Gavin Treacy analyses how voters between 18-29 would vote.
With almost 700,000 people aged 18 to 29, the youth vote has always had the potential to be a powerful electoral force in Irish politics. While there are a multiplicity of factors at play that influence voter behaviour, age, along with class and income level, are among the most important. Older people tend to vote in much higher numbers than any other demographic, the so-called “grey vote” and as such politicians know that in order to keep their seats they must ensure that they cater to their needs.
However, with the youth vote (18-24) nearly always being much lower than other age brackets, politicians do not feel the same pressure to ensure that the interests of younger people are catered to as well. This has been changing for the better in past decades, with the percentage of youth voters in elections rising from 53% in 2002 to 75% in 2011, according to data published by the Oireachtas. This is despite the downward trend in overall voter turnout, with overall turnout having never surpassed 70% since the 1982 General Election.
The events of the past two decades have impacted the political leanings of the younger generation - the share of support for the two titans of Irish politics, Fine Gael and Fianna Fáil, has dropped significantly. The memories of the recession and austerity have turned tens of thousands of young people away from voting Fianna Fáil, and the spiralling rental and housing crisis has left support for Fine Gael amongst young people, especially in Dublin, at a low point.
In an Irish Times poll of voting intentions of 18-24 year olds, support for Fine Gael sits at only 16%, with Fianna Fáil at 15%. Labour is at an abysmal 2%. Support for more left wing parties, such as the Greens (15%) and parties labelled as “other” which would include the Social Democrats, People Before Profit and Independants, sits at 40%, with Sinn Fein at 27%.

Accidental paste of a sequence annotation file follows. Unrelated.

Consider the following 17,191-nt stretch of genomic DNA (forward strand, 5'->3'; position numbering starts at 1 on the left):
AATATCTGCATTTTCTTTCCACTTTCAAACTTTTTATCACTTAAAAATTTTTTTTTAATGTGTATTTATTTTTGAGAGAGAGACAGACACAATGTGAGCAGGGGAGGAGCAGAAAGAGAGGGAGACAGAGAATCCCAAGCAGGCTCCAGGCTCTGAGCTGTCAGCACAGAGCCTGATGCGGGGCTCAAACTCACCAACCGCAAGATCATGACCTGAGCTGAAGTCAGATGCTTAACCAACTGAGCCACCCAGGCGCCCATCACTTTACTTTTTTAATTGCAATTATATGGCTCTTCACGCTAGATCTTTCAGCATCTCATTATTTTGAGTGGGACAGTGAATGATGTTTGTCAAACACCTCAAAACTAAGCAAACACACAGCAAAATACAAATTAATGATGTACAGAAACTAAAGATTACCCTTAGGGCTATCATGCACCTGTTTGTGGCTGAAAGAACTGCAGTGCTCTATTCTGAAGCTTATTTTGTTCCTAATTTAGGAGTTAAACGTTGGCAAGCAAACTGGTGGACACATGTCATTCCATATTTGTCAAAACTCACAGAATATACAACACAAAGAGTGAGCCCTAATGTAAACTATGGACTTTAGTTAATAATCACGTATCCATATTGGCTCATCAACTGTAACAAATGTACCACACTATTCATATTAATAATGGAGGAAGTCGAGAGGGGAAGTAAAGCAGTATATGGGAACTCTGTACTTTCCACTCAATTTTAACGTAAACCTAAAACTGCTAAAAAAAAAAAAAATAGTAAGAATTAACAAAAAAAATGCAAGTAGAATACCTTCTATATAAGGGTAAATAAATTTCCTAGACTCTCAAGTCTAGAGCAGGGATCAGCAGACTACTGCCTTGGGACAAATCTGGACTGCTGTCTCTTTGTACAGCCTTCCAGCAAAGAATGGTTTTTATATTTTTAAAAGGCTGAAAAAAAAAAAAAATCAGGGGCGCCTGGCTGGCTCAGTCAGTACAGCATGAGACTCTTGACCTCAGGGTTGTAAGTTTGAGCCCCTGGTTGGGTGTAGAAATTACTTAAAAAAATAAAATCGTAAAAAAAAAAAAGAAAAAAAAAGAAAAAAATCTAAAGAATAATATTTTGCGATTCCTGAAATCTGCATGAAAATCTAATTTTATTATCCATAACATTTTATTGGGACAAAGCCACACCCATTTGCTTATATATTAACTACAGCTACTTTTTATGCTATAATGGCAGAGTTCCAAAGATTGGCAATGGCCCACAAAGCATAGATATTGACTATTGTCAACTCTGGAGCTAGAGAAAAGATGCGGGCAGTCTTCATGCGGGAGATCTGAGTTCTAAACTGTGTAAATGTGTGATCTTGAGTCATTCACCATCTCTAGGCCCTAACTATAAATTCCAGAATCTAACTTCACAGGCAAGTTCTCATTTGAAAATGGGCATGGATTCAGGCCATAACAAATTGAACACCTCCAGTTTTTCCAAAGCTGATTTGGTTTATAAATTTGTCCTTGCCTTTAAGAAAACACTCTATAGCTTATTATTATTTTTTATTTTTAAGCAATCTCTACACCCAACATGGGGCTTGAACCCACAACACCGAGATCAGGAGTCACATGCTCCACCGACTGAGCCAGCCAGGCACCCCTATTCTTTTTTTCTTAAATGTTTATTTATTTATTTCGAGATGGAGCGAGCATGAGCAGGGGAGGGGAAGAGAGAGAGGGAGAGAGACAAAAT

In another poll of what is most important to voters between 18-24 carried out by the Irish Times, 51% of respondents said housing was the most important issue facing them, trailed by health at 18%, then climate change at 16%. This would explain the lack of support for Fine Gael.
When asked about their desire for change, 44% responded that “The Government has not made enough progress in important areas and it is time for a change”, with 29% saying that they felt radical change was needed. Only 16% responded that “The Government has made progress in important areas and deserves to be allowed to get on with the job of securing a better future”.
However, these polls also indicate why generational politics cannot always be trusted as an accurate way to view things. The desire for radical change tops the polls amongst votes aged over 50 - and the Irish Times offered no definition of what was meant by “radical”.
Many young people will not be eligible to vote, due to the fact that the register will not be updated until the 15th February, leaving those who signed up to vote in the past year left in the lurch. There was a concerted push from organisations such as USI and UCDSU to get students and young people signed up to the supplementary register before the cut off date of the 22nd of January.
In terms of voting predictions, it is impossible to say. In broad strokes however, one can clearly see how issues that will affect young people disproportionately such as rent and housing costs, as well as climate change, will see a youth vote that leans left and is tinged green. That is, of course, assuming that young people do in fact get out and vote.